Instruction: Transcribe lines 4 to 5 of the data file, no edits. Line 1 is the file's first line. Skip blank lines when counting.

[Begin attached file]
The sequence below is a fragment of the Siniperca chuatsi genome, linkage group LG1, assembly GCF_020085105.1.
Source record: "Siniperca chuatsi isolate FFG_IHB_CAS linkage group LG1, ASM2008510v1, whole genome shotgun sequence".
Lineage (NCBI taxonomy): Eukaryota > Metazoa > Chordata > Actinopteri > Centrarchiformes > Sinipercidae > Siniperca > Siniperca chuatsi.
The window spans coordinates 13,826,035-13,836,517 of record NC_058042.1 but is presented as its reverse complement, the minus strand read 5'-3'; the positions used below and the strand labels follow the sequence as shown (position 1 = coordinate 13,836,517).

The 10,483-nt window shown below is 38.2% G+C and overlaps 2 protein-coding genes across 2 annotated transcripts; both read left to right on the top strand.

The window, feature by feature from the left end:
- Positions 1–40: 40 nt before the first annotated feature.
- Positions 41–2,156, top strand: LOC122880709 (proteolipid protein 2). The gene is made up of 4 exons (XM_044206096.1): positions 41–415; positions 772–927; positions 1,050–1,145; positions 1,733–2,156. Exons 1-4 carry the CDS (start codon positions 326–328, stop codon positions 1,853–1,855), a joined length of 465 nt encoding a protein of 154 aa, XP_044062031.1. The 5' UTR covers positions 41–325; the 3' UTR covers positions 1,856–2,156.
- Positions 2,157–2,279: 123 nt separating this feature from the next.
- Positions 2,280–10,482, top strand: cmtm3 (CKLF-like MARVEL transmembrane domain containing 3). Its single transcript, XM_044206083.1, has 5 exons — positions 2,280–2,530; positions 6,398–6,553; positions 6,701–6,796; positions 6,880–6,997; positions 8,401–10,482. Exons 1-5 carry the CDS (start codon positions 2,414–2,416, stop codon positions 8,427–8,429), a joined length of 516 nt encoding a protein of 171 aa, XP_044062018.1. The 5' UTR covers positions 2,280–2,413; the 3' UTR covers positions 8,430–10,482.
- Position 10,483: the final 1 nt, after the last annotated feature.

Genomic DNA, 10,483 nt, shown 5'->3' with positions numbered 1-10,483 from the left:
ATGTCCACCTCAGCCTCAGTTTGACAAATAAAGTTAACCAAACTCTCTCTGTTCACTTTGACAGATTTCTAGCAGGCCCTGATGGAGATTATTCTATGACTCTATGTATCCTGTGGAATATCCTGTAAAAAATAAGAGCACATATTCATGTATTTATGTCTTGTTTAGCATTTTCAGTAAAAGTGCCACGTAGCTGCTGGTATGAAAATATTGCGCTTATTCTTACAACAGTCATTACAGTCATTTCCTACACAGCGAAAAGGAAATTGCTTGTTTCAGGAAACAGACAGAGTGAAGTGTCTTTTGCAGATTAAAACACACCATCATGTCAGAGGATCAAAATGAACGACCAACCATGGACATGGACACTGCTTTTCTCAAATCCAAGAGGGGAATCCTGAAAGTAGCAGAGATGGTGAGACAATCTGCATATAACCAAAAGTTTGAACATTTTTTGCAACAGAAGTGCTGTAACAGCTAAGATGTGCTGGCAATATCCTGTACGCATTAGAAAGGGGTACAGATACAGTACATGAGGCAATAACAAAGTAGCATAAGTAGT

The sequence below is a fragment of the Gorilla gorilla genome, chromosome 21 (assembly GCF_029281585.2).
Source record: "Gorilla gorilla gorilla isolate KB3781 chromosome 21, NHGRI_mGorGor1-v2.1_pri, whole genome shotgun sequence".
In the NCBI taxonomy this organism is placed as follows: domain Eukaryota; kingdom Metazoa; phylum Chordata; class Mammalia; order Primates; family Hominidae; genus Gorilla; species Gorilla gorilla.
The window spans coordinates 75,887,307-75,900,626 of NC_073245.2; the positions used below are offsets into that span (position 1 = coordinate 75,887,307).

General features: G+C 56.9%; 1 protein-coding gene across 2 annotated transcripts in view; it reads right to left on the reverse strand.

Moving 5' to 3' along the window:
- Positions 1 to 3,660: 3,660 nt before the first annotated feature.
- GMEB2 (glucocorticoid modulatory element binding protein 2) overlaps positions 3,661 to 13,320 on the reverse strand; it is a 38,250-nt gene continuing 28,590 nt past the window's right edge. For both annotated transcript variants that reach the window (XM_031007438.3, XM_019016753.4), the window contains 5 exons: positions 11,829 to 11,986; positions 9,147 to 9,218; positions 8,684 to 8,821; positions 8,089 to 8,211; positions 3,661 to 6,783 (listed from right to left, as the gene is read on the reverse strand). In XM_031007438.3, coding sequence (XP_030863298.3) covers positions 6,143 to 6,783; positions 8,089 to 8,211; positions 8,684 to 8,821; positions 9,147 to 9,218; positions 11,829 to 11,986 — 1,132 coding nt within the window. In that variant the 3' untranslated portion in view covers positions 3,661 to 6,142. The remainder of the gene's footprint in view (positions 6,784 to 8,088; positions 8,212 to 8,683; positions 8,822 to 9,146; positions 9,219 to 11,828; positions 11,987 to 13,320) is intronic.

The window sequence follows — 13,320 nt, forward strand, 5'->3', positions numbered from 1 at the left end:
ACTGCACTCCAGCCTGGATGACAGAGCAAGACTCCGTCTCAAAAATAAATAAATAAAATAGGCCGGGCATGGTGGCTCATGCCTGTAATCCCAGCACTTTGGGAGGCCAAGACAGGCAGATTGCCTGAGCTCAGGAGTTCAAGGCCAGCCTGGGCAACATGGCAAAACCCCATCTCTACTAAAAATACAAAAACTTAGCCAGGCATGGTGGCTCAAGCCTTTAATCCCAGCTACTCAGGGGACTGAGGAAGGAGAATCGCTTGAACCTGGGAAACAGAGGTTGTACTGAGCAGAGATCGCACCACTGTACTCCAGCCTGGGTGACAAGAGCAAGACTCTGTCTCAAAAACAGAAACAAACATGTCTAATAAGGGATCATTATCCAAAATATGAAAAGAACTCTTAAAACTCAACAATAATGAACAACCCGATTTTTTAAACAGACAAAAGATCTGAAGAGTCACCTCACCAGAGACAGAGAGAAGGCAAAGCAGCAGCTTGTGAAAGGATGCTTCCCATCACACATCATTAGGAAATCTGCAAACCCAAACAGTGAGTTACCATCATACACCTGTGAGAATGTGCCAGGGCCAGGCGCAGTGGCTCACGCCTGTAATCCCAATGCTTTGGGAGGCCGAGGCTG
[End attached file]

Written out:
The window spans coordinates 13,826,035-13,836,517 of record NC_058042.1 but is presented as its reverse complement, the minus strand read 5'-3'; the positions used below and the strand labels follow the sequence as shown (position 1 = coordinate 13,836,517).

The 10,483-nt window shown below is 38.2% G+C and overlaps 2 protein-coding genes across 2 annotated transcripts; both read left to right on the top strand.